Diazepam is one of the most popular pills that is prescribed in the world because it treats a variety of illnesses and symptoms. However, people can easily get addicted or become depended on the drug if they self-medicate or if they do not follow their doctor’s instructions carefully. Taking this medication comes with risks as is the case with all drugs that are prescribed. And that is why people must be aware not just of the positive effects a certain medication can have but also the negative or dangerous effects that come with it. Here, you will find information on how to treat dependency and addiction to Diazepam.
Abuse from Adults (Statistics)
According to the Drug Enforcement Association:
There are numerous ways to help a person who has become addicted to Diazepam or other medications. Although it is difficult, it is not impossible to perverse your relationship with the person who has such problems.
What to do when your friend or family member is an addict
- One of the best ways to understand a person is through communication, understanding what an addict experiences and feels but above all, not judging.
- Knowing the effects of the medication will help you better understand the person suffering from addiction or dependency.
- Use of the drug. Find out how often the pill is taken. Signs of abuse will make an addict appear drunk, confused, sedated, or shaking (stupor). These are some of the symptoms that you can look for in a person who is abusing the medication.
- Learning how addiction affects a person. Educating yourself on that topic will help you develop realistic expectations and allow you to create a plan that will work for your loved one. In most cases, addicts refuse help, but that is not a reason to give up. By giving constant support as well as communication, the chances of success increase.
Have a Plan Seek Professional Help
- Supervising. Experts can provide different help, depending on the case. In some cases, it is recommended that a treatment should be supervised – meaning, the patient is admitted and supervised at an appropriate facility. These are usually extreme situations.
- Medical Detoxification. This type of treatment allows patients to quit Diazepam. Again, under supervision, the remaining medication will be safely removed the body; thus, allowing the user to recover completely. During medical detoxification, a full staff of medical providers will be monitoring the process and take the necessary actions when or if complications and risks arise.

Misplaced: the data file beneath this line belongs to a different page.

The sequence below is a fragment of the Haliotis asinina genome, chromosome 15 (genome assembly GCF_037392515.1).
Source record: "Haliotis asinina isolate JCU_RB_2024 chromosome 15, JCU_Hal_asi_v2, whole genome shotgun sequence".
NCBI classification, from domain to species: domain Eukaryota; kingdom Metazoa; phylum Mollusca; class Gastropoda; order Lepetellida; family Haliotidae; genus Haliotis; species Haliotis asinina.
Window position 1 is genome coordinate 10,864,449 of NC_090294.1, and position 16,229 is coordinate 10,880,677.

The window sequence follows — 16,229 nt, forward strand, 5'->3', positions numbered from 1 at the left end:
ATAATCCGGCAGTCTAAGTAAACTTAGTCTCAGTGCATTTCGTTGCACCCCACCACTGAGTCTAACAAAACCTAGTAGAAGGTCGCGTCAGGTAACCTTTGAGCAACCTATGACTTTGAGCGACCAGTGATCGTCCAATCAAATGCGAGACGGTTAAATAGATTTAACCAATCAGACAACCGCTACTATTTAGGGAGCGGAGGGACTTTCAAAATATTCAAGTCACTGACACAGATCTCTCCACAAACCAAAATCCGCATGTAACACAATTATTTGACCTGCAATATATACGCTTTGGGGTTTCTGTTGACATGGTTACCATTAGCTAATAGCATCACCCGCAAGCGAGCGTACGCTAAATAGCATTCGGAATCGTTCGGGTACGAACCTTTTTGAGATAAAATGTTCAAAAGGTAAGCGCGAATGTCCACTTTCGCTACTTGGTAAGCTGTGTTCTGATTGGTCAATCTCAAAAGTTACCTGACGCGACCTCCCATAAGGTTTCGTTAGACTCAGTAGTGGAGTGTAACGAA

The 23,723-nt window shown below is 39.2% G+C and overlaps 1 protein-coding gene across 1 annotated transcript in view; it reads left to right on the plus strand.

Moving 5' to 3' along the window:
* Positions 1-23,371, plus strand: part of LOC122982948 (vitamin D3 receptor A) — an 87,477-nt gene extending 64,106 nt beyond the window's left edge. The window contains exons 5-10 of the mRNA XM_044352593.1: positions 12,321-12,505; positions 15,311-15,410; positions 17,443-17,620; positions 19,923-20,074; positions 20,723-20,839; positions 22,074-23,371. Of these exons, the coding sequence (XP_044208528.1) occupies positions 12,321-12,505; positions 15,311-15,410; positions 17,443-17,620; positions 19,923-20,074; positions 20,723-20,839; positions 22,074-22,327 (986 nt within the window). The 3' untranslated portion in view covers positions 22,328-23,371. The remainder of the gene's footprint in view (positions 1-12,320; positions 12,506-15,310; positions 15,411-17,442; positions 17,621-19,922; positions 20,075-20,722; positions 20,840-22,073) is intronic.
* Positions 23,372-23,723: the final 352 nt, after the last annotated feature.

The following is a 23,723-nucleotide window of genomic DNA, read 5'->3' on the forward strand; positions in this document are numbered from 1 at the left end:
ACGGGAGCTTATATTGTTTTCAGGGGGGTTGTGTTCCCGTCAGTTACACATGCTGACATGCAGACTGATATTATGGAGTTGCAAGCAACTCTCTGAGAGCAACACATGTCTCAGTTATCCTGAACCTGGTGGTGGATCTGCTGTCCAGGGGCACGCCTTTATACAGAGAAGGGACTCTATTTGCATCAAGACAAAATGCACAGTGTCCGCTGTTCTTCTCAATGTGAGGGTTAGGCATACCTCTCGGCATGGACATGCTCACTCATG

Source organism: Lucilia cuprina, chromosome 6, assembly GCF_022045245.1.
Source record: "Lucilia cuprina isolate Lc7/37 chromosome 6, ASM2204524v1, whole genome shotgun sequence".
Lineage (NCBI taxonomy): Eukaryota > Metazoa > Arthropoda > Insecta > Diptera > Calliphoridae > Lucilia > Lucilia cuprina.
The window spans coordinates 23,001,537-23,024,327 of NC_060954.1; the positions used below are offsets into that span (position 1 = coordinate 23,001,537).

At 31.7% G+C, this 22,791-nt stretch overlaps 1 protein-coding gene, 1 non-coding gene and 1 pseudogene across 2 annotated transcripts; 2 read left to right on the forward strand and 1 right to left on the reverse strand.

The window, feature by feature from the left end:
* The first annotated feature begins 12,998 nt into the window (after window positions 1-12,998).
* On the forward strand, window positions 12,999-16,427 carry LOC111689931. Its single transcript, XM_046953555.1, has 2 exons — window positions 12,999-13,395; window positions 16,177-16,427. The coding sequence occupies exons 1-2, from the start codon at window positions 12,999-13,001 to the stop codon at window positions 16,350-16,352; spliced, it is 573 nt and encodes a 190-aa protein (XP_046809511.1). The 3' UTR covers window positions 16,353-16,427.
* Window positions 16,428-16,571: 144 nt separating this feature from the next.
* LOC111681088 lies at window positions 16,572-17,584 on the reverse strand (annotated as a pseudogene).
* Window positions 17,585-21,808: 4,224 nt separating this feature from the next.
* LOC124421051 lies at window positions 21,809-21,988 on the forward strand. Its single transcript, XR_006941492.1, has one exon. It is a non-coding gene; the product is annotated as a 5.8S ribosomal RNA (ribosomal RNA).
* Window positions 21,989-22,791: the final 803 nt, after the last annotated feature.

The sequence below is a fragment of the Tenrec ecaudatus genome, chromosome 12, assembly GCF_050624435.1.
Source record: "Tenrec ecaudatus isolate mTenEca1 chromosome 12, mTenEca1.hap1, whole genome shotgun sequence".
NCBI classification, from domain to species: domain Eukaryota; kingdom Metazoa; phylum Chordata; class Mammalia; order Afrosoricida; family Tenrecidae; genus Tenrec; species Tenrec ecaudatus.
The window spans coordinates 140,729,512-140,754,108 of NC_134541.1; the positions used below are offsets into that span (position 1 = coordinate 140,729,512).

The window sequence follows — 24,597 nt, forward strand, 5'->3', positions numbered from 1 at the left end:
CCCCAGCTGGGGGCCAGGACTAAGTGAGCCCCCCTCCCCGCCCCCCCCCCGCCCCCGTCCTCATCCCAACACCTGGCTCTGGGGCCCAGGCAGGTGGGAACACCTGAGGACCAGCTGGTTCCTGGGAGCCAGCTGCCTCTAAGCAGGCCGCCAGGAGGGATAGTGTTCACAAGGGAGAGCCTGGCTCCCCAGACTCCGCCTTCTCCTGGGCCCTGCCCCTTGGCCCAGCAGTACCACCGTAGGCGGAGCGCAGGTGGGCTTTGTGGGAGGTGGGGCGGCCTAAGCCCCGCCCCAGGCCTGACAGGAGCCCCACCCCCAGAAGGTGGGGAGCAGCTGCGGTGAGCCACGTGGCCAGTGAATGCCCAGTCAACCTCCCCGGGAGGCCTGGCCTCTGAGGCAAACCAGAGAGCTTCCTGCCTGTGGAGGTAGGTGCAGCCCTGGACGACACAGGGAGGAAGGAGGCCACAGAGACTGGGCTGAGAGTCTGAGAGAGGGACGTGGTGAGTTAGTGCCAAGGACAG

- Change in Medication. In some cases, doctors prescribe other drugs such as Librium or Chlordiazepoxide (both of these medications belong to the same group as Diazepam).
- Behavioral Therapies. The idea behind this approach is to manage the patient’s feelings, thoughts, and general behavior while building motivation.
- Family Support. By engaging family and friends, the chances of complete recovery are higher. Therapy is not done just to the person who is abusing the medication but to the family members as well. Loved ones also struggle which is why it is important for them to help as well. That will include ways to deal with the situation, understand the case, and how to approach the patient in need.
- Cognitive Behavioral Therapy (CBT). This treatment increases the awareness of the patient’s thoughts, feelings, and actions. The process helps the individual to better understand what triggers them to use medication. In addition, a variety of methods are applied in order to prevent relapses.
- Interpersonal Interviewing Techniques. There are multiple principles here. The first one is to express empathy. This is when a therapist builds an understanding of the patient’s struggles, issues, and barriers to improvement. The second one is to develop discrepancy. The principle here is for the client to understand what they are doing and find out their goal. A therapist will ask specific questions so that the patient naturally answers these questions for themselves. The third one is called “roll with resistance.” This is when a therapist will help a client by slowly changing their way of thinking by understanding their point of view first, and then offer alternative thoughts that the patient can consider on his/her own. The last one is called “support self-efficacy – in other words, a belief in change. During this phase, patients think that they can’t recover, and a therapist will help them by pointing out areas in their lives where they have been successful to motivate them and to help them believe that they have the strength to completely get rid of their addiction, relapse or withdrawal problem.
- Behavioral Modification Therapy and Management. The last step offers variety of alternative help, depending on the case and situation. But the general idea is to provide rewards for the patient. The rewards for recovery are focused on behaviors, and some of them include community activities while attending treatment.
People often make mistakes when it comes to medications, but most of the time, problems are fixed. Seeking help on time does make a difference, and there a lot of drug abuse programs available. Seek immediate help as you soon as you notice that you or someone you know is abusing drugs. Help is out there, all you have to do is call your doctor and the appropriate treatment will be provided.